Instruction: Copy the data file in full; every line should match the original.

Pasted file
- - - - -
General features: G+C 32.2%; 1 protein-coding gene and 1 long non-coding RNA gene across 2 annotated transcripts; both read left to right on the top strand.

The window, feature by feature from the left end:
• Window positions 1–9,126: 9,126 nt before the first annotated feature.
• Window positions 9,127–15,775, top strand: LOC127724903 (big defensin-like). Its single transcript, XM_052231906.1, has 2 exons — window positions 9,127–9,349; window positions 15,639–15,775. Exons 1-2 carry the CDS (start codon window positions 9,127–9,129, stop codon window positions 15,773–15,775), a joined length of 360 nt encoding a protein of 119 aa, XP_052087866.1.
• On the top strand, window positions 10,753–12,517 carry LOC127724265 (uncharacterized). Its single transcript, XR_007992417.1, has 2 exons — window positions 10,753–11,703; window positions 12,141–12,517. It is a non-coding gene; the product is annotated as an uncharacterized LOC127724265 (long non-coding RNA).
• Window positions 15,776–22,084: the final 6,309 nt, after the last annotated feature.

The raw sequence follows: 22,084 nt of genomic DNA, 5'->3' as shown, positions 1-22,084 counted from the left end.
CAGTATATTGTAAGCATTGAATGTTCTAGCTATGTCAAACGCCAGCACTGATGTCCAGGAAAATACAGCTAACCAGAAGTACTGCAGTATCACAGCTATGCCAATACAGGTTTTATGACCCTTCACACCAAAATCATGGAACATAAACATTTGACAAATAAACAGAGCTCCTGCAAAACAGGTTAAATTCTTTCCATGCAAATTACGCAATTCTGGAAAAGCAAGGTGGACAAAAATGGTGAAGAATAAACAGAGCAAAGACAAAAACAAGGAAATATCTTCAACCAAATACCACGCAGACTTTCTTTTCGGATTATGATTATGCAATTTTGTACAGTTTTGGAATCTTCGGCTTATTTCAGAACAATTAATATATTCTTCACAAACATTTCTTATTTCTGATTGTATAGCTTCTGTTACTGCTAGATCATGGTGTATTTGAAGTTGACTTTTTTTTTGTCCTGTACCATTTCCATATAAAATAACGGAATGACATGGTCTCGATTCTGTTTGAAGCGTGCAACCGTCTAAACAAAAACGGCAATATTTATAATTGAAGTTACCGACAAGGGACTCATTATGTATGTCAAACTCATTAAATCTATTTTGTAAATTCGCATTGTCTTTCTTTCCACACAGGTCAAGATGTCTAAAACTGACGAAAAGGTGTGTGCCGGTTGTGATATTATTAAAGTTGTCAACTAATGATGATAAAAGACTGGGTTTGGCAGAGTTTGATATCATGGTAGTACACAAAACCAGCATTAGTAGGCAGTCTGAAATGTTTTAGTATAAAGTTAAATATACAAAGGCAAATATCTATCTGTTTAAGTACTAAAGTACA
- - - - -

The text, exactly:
General features: G+C 32.2%; 1 protein-coding gene and 1 long non-coding RNA gene across 2 annotated transcripts; both read left to right on the top strand.

The window, feature by feature from the left end:
• Window positions 1–9,126: 9,126 nt before the first annotated feature.
• Window positions 9,127–15,775, top strand: LOC127724903 (big defensin-like). Its single transcript, XM_052231906.1, has 2 exons — window positions 9,127–9,349; window positions 15,639–15,775. Exons 1-2 carry the CDS (start codon window positions 9,127–9,129, stop codon window positions 15,773–15,775), a joined length of 360 nt encoding a protein of 119 aa, XP_052087866.1.
• On the top strand, window positions 10,753–12,517 carry LOC127724265 (uncharacterized). Its single transcript, XR_007992417.1, has 2 exons — window positions 10,753–11,703; window positions 12,141–12,517. It is a non-coding gene; the product is annotated as an uncharacterized LOC127724265 (long non-coding RNA).
• Window positions 15,776–22,084: the final 6,309 nt, after the last annotated feature.

The raw sequence follows: 22,084 nt of genomic DNA, 5'->3' as shown, positions 1-22,084 counted from the left end.
CAGTATATTGTAAGCATTGAATGTTCTAGCTATGTCAAACGCCAGCACTGATGTCCAGGAAAATACAGCTAACCAGAAGTACTGCAGTATCACAGCTATGCCAATACAGGTTTTATGACCCTTCACACCAAAATCATGGAACATAAACATTTGACAAATAAACAGAGCTCCTGCAAAACAGGTTAAATTCTTTCCATGCAAATTACGCAATTCTGGAAAAGCAAGGTGGACAAAAATGGTGAAGAATAAACAGAGCAAAGACAAAAACAAGGAAATATCTTCAACCAAATACCACGCAGACTTTCTTTTCGGATTATGATTATGCAATTTTGTACAGTTTTGGAATCTTCGGCTTATTTCAGAACAATTAATATATTCTTCACAAACATTTCTTATTTCTGATTGTATAGCTTCTGTTACTGCTAGATCATGGTGTATTTGAAGTTGACTTTTTTTTTGTCCTGTACCATTTCCATATAAAATAACGGAATGACATGGTCTCGATTCTGTTTGAAGCGTGCAACCGTCTAAACAAAAACGGCAATATTTATAATTGAAGTTACCGACAAGGGACTCATTATGTATGTCAAACTCATTAAATCTATTTTGTAAATTCGCATTGTCTTTCTTTCCACACAGGTCAAGATGTCTAAAACTGACGAAAAGGTGTGTGCCGGTTGTGATATTATTAAAGTTGTCAACTAATGATGATAAAAGACTGGGTTTGGCAGAGTTTGATATCATGGTAGTACACAAAACCAGCATTAGTAGGCAGTCTGAAATGTTTTAGTATAAAGTTAAATATACAAAGGCAAATATCTATCTGTTTAAGTACTAAAGTACA